“Paper terrorism” is essentially using the bureaucratic process as a means of harassment. It’s when someone uses government institutions or the legal system to cause you problems. This can be done in bad faith, simply to be malicious. It can also be done in good faith by a delusional person who thinks they’re acting righteously or righting some wrong. I don’t want to go into specifics and give anyone any ideas, but this type of harassment can use your personal information to negatively impact your claims of property ownership, ability to sell a property, and credit report. These things can be sorted out in court, but that process is tedious and expensive, especially if your harasser is judgment proof and you’re left holding the bag.

Regrettably, personal information can also be used for some truly horrific purposes. This point was recently driven home last month when a man found the home address of the Speaker of the House and attacked her husband with a hammer in the middle of the night.[3] In 2020, an attorney in a federal case in New Jersey became angry at the judge, found the judge’s home address, and shot the judge’s son as he answered the front door, killing him.[4] In 1985 a man became convinced that a local Seattle lawyer and political figure was part of a communist conspiracy. The man tracked down the lawyer’s home address. On Christmas Eve, the man posed as a delivery man and killed the lawyer and his family with an iron and a kitchen knife.[5]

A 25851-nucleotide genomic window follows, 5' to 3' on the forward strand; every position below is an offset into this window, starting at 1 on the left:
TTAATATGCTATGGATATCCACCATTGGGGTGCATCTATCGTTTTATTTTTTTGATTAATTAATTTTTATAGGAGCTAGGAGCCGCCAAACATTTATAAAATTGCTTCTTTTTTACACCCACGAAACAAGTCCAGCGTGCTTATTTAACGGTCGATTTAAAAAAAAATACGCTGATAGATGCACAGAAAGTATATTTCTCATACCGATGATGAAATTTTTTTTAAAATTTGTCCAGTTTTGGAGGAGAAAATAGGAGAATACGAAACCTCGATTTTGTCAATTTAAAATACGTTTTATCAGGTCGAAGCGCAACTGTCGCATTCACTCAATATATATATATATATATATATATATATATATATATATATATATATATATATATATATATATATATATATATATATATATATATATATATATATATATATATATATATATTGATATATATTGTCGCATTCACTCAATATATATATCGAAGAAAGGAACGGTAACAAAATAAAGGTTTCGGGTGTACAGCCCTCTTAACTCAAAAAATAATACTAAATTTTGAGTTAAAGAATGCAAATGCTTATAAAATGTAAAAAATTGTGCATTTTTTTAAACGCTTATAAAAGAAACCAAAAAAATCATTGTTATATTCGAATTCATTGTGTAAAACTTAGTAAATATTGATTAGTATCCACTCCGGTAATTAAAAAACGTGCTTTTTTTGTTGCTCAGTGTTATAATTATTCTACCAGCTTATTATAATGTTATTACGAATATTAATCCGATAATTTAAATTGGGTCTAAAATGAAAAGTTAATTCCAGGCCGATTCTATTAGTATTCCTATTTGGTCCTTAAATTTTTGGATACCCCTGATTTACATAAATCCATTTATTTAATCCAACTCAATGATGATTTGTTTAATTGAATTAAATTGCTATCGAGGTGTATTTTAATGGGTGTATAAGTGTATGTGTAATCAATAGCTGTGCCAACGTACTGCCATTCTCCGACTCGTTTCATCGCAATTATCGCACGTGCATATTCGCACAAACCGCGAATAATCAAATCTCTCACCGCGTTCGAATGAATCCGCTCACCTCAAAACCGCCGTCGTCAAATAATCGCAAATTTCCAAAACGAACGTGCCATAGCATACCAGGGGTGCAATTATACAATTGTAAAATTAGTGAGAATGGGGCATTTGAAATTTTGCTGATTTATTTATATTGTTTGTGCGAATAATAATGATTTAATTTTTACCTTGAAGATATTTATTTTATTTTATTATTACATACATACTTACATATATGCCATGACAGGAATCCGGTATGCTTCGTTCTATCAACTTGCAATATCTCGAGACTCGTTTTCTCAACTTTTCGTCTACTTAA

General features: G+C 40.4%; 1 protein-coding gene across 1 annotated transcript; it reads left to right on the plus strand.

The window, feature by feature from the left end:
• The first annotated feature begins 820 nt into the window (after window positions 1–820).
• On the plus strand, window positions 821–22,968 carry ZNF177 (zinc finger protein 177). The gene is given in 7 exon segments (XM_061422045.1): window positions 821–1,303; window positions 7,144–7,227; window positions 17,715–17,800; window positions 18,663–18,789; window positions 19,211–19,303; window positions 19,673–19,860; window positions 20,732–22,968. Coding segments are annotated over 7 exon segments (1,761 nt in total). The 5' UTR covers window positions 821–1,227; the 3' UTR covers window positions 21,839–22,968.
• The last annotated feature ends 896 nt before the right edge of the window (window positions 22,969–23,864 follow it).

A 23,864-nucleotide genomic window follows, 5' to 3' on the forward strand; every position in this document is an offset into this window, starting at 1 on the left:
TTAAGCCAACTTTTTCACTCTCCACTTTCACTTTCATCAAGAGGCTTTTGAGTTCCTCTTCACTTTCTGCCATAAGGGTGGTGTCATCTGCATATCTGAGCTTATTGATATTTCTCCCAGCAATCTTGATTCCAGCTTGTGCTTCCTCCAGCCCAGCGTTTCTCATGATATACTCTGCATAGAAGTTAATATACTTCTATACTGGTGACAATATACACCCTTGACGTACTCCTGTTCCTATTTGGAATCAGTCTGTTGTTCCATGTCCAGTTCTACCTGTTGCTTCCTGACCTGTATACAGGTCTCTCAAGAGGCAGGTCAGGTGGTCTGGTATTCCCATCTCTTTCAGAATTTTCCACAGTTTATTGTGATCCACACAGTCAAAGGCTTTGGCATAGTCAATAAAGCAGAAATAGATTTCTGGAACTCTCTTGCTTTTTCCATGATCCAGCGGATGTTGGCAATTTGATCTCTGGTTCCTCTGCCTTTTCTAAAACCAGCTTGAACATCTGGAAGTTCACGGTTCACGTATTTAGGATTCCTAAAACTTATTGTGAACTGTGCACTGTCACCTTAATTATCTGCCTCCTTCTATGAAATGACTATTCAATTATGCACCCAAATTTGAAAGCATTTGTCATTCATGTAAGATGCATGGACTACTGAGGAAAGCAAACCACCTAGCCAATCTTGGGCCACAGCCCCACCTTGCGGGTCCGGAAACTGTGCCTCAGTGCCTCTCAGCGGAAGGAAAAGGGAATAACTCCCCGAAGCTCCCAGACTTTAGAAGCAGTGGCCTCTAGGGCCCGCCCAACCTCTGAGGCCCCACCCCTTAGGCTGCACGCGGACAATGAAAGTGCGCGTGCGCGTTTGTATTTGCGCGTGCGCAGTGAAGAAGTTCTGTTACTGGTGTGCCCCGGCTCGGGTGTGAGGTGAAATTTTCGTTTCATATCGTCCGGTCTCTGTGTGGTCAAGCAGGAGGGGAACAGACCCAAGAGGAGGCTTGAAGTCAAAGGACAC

Because of the public and often controversial nature of their work judges, lawyers, and politicians do tend to be more at risk. Sometimes this is because the judge or lawyer happens to be linked to a very emotional case. Other times it’s because someone believes the judge or lawyer is responsible for their current misfortune or is the person who can fix it.

BE: So I guess the first step in the “to be forewarned is to be forearmed” mantra is to figure out what of your personal information is out there.  I know that your Skip Tracing CLE goes into quite a bit of detail, but what are the most common types of personal information on the web?

SS: Common types of information people will be able to find about you easily and freely are:

  • Home address
  • Relations (spouse, children, parents, siblings, roommates)
  • Real property you may own
  • Phone number
  • Email
  • Social media accounts

And that information can be used as a good jumping off point to find more detailed information.

BE: When you find your personal information on the web, are there any self-help measures you can take to have it removed?  I recently read that Google has a form that allows one to request the removal of personal information from Google search results.  Do you have any experience using that?